Mosquito habitats, land use, and malaria risk in belize from satellite imagery

Kevin Pope*, Penny Masuoka, Eliska Rejmankova, John Grieco, Sarah Johnson, Donald Roberts

*Corresponding author for this work

Research output: Contribution to journalArticlepeer-review

54 Scopus citations


Satellite imagery of northern Belize is used to examine the relationship between land use and habitats of the malaria vector, the Anopheles mosquito. A land cover classification based on multispectral Système Probatoire d'Observation de la Terra (SPOT) and multitemporal Radarsat images identified 11 land cover classes, including agricultural, forest, and marsh types. Two of the land cover types, Typha domingensis marsh and flooded forest, are habitats of immature Anopheles vestitipennis, and one, Eleocharis spp. marsh. is the habitat for immature Anopheles albimanus. Geographic information systems (GIS) analyses of land cover demonstrate that the amount of Typha domingensis in a marsh is positively correlated with the amount of agricultural land in the adjacent upland and negatively correlated with the amount of adjacent forest. This finding, coupled with field studies documenting higher soil phosphorus in wetlands adjacent to agricultural fields, supports the hypothesis that nutrient runoff is the cause of higher densities of Typha domingensis in marshes adjacent to fields in northern Belize. Thus, agricultural activities can potentially increase Anopheles vestitipennis habitat and thereby increase malaria risk across a broad region where Anopheles vestitipennis is a malaria vector.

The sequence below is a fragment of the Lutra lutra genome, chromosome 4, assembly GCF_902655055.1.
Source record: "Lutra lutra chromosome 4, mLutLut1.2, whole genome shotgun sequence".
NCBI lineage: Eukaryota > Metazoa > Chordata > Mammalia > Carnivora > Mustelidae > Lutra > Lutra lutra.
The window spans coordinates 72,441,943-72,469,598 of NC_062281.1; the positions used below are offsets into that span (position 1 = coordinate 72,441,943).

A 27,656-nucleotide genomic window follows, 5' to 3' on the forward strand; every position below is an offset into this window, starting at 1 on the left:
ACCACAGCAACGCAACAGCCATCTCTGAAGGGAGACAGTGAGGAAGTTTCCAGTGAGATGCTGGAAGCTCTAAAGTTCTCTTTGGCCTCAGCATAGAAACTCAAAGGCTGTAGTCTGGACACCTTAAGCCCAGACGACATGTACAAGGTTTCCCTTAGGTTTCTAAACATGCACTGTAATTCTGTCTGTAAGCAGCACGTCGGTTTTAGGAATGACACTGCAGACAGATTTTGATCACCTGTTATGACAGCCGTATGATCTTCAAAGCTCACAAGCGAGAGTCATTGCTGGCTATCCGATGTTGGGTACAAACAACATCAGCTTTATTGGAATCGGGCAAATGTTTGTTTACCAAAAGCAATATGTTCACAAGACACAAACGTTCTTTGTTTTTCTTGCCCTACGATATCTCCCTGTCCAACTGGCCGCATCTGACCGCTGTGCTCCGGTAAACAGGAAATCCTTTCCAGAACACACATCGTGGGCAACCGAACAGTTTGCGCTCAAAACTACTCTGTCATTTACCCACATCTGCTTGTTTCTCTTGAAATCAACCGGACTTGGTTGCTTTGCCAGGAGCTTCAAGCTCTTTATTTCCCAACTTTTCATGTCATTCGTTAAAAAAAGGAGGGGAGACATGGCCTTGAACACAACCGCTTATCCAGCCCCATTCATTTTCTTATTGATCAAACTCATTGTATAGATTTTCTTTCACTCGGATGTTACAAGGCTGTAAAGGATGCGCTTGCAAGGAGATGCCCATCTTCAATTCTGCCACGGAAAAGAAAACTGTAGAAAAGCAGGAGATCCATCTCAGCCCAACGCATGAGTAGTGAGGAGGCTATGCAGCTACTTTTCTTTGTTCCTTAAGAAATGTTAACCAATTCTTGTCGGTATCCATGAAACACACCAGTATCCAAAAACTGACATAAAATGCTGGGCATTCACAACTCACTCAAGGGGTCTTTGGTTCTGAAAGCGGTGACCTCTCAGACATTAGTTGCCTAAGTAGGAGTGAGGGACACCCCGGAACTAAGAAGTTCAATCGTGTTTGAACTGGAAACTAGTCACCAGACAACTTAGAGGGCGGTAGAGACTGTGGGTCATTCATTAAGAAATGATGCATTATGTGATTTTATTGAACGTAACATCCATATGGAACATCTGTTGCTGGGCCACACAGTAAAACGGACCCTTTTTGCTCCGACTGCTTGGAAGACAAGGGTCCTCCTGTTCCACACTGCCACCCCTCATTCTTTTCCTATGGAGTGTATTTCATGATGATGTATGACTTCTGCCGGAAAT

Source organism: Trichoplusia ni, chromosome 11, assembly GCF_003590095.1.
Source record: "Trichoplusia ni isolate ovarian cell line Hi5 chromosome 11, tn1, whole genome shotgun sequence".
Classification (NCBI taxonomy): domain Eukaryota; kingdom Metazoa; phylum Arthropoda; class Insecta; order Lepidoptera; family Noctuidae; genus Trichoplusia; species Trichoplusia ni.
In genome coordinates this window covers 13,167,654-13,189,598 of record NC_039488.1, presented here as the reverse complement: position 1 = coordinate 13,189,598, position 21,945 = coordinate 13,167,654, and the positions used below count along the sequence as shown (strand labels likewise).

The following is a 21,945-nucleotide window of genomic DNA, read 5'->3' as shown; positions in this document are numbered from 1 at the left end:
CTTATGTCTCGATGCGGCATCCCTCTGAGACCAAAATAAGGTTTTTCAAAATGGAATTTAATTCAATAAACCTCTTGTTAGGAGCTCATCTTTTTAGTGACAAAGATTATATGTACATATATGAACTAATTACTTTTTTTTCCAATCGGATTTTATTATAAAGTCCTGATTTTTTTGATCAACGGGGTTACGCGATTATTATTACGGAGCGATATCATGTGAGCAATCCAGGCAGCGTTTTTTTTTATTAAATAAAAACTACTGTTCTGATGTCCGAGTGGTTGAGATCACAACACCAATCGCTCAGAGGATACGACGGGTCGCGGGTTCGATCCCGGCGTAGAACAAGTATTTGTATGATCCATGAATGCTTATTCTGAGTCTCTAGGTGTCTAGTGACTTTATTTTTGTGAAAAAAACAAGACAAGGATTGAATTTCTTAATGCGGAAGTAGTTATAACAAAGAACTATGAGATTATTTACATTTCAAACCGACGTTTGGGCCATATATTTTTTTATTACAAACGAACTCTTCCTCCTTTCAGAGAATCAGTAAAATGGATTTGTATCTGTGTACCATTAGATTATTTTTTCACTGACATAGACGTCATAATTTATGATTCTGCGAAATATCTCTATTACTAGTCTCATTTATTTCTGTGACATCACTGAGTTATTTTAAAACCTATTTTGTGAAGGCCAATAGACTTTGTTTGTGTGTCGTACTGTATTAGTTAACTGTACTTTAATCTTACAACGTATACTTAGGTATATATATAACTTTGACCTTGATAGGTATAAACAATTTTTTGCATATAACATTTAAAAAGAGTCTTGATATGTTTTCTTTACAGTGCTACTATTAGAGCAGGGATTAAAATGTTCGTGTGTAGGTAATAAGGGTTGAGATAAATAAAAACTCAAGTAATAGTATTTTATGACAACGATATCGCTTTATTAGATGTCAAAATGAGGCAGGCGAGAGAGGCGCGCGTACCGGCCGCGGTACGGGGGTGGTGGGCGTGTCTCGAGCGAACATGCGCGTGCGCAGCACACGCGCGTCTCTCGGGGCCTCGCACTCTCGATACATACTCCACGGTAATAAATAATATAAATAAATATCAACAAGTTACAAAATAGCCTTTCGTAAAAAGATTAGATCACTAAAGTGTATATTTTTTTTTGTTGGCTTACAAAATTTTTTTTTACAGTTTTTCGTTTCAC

Original languageEnglish
Pages (from-to)1223-1232
Number of pages10
JournalEcological Applications
Issue number4
StatePublished - Aug 2005
Externally publishedYes


  • Belize
  • Land use
  • Malaria
  • Marsh
  • Mosquito
  • Remote sensing
  • Satellite imagery
  • Typha domingensis


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